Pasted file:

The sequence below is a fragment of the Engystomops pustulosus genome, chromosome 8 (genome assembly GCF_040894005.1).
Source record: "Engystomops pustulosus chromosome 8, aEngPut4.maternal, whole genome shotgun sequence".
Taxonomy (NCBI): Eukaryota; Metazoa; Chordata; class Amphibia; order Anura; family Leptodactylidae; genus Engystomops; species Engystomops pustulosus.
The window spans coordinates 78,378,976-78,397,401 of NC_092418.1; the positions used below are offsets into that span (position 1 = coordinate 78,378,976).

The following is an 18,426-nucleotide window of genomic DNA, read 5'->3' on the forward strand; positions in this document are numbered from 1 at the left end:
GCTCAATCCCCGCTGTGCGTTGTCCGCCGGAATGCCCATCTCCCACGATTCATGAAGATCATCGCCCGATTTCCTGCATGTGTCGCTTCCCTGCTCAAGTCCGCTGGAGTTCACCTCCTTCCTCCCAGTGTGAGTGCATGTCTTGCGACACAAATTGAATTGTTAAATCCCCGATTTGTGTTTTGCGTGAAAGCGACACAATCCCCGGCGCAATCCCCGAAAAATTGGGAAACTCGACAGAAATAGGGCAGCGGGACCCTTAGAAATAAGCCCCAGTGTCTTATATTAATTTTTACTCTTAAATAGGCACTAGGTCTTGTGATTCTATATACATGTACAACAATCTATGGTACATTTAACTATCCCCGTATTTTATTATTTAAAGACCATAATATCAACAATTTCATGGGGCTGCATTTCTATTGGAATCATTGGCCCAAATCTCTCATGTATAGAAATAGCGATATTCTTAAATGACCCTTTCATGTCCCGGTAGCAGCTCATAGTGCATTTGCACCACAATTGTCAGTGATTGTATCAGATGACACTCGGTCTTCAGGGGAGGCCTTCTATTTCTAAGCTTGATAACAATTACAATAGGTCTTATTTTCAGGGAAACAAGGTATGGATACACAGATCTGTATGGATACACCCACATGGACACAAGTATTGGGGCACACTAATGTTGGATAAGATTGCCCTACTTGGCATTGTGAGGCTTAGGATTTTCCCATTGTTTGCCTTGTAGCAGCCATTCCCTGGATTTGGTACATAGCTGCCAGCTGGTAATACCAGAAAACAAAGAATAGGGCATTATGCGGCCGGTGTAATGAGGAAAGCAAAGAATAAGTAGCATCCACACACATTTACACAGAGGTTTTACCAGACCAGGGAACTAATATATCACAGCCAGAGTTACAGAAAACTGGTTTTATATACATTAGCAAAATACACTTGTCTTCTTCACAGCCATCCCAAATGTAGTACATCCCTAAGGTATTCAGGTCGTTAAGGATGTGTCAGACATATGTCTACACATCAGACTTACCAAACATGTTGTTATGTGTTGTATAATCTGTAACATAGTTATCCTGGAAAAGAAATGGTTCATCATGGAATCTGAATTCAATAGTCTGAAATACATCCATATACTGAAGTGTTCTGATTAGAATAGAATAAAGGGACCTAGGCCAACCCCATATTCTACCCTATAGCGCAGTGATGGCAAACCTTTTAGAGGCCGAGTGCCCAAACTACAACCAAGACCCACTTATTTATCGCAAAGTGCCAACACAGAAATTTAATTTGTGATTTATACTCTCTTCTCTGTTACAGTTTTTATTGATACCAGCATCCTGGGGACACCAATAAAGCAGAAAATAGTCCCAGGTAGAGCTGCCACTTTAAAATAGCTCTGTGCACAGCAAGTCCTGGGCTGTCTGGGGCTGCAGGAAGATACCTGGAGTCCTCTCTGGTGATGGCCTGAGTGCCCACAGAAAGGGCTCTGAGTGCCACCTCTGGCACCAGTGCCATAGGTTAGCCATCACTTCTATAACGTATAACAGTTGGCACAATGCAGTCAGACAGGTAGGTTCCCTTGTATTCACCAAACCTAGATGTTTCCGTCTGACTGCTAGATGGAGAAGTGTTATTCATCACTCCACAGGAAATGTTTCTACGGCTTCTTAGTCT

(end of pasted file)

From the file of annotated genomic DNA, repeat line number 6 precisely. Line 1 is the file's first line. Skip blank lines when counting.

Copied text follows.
GCTCAATCCCCGCTGTGCGTTGTCCGCCGGAATGCCCATCTCCCACGATTCATGAAGATCATCGCCCGATTTCCTGCATGTGTCGCTTCCCTGCTCAAGTCCGCTGGAGTTCACCTCCTTCCTCCCAGTGTGAGTGCATGTCTTGCGACACAAATTGAATTGTTAAATCCCCGATTTGTGTTTTGCGTGAAAGCGACACAATCCCCGGCGCAATCCCCGAAAAATTGGGAAACTCGACAGAAATAGGGCAGCGGGACCCTTAGAAATAAGCCCCAGTGTCTTATATTAATTTTTACTCTTAAATAGGCACTAGGTCTTGTGATTCTATATACATGTACAACAATCTATGGTACATTTAACTATCCCCGTATTTTATTATTTAAAGACCATAATATCAACAATTTCATGGGGCTGCATTTCTATTGGAATCATTGGCCCAAATCTCTCATGTATAGAAATAGCGATATTCTTAAATGACCCTTTCATGTCCCGGTAGCAGCTCATAGTGCATTTGCACCACAATTGTCAGTGATTGTATCAGATGACACTCGGTCTTCAGGGGAGGCCTTCTATTTCTAAGCTTGATAACAATTACAATAGGTCTTATTTTCAGGGAAACAAGGTATGGATACACAGATCTGTATGGATACACCCACATGGACACAAGTATTGGGGCACACTAATGTTGGATAAGATTGCCCTACTTGGCATTGTGAGGCTTAGGATTTTCCCATTGTTTGCCTTGTAGCAGCCATTCCCTGGATTTGGTACATAGCTGCCAGCTGGTAATACCAGAAAACAAAGAATAGGGCATTATGCGGCCGGTGTAATGAGGAAAGCAAAGAATAAGTAGCATCCACACACATTTACACAGAGGTTTTACCAGACCAGGGAACTAATATATCACAGCCAGAGTTACAGAAAACTGGTTTTATATACATTAGCAAAATACACTTGTCTTCTTCACAGCCATCCCAAATGTAGTACATCCCTAAGGTATTCAGGTCGTTAAGGATGTGTCAGACATATGTCTACACATCAGACTTACCAAACATGTTGTTATGTGTTGTATAATCTGTAACATAGTTATCCTGGAAAAGAAATGGTTCATCATGGAATCTGAATTCAATAGTCTGAAATACATCCATATACTGAAGTGTTCTGATTAGAATAGAATAAAGGGACCTAGGCCAACCCCATATTCTACCCTATAGCGCAGTGATGGCAAACCTTTTAGAGGCCGAGTGCCCAAACTACAACCAAGACCCACTTATTTATCGCAAAGTGCCAACACAGAAATTTAATTTGTGATTTATACTCTCTTCTCTGTTACAGTTTTTATTGATACCAGCATCCTGGGGACACCAATAAAGCAGAAAATAGTCCCAGGTAGAGCTGCCACTTTAAAATAGCTCTGTGCACAGCAAGTCCTGGGCTGTCTGGGGCTGCAGGAAGATACCTGGAGTCCTCTCTGGTGATGGCCTGAGTGCCCACAGAAAGGGCTCTGAGTGCCACCTCTGGCACCAGTGCCATAGGTTAGCCATCACTTCTATAACGTATAACAGTTGGCACAATGCAGTCAGACAGGTAGGTTCCCTTGTATTCACCAAACCTAGATGTTTCCGTCTGACTGCTAGATGGAGAAGTGTTATTCATCACTCCACAGGAAATGTTTCTACGGCTTCTTAGTCT